Analysts have high expectations of gold producers for third quarter

Now the mining sector’s quarterly season is beginning and the optimism of many investors and analysts is high. The high expectations for the figures of the mining companies for the third quarter are mainly based on an almost 20% increase in the gold price in the summer, explains BMO Capital.

 

The analysts stated in a recent report that they expect the earnings per share of the gold companies they observe to rise by 110% compared to the previous quarter. Royalty and streaming companies are predicting a 65% increase in earnings. According to analysts, investors can look forward to further gains by the end of the year.

BMO points out that gold and silver prices in the first and second quarters were largely in a narrow range, averaging USD 1,300 per ounce of gold and USD 15.25 per ounce of silver. In the third quarter, the price of gold had risen 12% and the price of silver 14%, so an ounce cost an average of $1,472 per ounce of gold and $16.98 per ounce of silver on average. Assuming that the US Federal Reserve will continue to cut interest rates, and that gold and silver will therefore continue to rise, analysts are forecasting a 167% rise in earnings in the second half of the year for the gold producers they cover and a 67% rise in royalties and streaming companies.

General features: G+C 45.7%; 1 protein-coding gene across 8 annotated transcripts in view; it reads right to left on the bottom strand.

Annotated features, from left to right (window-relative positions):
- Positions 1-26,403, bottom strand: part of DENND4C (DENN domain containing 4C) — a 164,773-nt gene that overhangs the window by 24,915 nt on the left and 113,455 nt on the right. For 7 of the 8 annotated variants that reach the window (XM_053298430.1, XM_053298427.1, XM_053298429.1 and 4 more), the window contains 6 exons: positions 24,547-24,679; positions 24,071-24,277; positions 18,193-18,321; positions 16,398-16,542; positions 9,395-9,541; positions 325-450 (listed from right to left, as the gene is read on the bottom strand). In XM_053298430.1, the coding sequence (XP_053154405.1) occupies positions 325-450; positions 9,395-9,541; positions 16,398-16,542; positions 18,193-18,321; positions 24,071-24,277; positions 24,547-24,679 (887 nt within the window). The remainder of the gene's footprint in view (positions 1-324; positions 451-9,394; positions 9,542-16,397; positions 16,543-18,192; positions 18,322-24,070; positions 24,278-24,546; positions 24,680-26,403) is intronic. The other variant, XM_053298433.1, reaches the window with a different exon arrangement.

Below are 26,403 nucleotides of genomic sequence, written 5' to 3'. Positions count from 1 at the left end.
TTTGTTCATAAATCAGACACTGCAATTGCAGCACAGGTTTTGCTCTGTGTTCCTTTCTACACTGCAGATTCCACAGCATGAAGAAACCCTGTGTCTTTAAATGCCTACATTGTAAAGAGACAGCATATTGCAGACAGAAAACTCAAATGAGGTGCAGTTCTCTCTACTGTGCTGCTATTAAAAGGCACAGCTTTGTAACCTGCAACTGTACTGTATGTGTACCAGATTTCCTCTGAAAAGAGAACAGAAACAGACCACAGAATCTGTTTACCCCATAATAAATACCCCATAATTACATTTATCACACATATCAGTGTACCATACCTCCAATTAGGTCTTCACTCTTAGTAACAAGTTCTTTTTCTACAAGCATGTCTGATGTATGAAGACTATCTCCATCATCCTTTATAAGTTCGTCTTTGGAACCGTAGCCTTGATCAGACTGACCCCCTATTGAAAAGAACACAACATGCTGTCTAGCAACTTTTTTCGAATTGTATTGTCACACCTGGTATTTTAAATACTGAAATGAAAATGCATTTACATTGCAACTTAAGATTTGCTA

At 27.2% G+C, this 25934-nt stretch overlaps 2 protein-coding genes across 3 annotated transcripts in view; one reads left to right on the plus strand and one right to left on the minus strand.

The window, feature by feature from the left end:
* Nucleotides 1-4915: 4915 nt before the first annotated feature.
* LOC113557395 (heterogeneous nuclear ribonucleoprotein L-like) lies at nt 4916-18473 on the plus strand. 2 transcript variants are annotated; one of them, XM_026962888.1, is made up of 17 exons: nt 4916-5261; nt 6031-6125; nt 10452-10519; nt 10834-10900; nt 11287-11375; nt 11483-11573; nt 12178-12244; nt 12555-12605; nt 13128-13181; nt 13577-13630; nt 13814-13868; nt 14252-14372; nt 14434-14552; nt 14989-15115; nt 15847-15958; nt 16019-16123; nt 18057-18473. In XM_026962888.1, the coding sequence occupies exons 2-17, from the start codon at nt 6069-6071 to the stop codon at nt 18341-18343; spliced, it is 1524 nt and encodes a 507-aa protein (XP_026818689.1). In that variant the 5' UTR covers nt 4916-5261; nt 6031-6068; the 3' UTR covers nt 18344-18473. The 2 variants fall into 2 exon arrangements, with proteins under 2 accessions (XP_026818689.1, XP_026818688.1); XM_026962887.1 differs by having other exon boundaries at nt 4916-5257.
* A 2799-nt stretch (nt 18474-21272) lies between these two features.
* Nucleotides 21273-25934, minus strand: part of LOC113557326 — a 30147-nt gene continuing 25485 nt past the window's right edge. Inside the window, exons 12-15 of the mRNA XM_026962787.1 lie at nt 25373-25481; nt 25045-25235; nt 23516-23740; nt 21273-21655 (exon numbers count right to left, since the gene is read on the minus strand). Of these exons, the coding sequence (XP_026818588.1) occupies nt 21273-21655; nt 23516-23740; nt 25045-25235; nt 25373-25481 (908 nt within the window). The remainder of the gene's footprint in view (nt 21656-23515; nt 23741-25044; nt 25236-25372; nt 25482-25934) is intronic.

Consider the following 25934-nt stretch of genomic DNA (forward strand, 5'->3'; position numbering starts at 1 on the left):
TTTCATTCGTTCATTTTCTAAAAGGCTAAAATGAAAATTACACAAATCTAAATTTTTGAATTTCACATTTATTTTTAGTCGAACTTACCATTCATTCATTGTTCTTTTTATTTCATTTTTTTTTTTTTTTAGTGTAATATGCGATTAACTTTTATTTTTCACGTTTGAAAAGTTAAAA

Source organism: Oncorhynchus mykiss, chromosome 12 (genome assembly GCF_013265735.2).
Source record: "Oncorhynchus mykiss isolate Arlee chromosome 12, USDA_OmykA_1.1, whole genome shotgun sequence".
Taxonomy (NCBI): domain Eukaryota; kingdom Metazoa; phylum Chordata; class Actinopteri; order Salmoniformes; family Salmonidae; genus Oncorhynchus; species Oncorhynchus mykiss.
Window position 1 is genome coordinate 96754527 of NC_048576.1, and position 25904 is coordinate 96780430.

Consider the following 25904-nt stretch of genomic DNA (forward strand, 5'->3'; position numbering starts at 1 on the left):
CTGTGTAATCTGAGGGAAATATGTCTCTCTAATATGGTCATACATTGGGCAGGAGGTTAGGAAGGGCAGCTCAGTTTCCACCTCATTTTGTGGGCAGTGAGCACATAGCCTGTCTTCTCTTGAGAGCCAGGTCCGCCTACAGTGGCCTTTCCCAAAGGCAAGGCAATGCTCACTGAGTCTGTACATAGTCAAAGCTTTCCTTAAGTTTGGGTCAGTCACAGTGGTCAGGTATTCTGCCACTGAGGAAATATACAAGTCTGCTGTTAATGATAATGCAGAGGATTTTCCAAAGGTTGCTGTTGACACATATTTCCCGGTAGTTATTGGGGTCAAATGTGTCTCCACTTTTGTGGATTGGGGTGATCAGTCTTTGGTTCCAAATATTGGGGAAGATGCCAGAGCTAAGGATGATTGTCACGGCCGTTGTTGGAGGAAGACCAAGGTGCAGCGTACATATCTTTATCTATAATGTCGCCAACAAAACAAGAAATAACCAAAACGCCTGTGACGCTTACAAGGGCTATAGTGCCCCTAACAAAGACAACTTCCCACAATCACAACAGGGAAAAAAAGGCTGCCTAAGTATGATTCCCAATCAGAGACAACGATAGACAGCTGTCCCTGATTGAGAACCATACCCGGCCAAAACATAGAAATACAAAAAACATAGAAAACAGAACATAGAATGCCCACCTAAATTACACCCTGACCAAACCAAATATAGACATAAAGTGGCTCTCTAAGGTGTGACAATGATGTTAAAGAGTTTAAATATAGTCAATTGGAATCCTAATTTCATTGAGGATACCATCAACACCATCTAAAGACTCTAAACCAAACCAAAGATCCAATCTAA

Higher margins, higher cash flow

BMO not only expects excellent profits from the mining companies, but also expects cash flow to increase in the summer due to higher margins. Analysts expect free cash flow at gold producers to increase by 74% compared to the second quarter (37% at royalty companies). For the companies monitored by BMO, the experts expect an average increase in free cash flow of 145% in the third quarter and 260% compared to the first and second half of 2019, based on their gold and silver price forecasts.

The analysts also pointed out that the CEOs’ statements on further developments were particularly important for investors. They stressed that it was now crucial what the companies would spend the unexpectedly high profits on. In BMO’s view, it is important that CEOs take a disciplined approach in their statements, stick to cost-cutting measures and do not return to past behavior.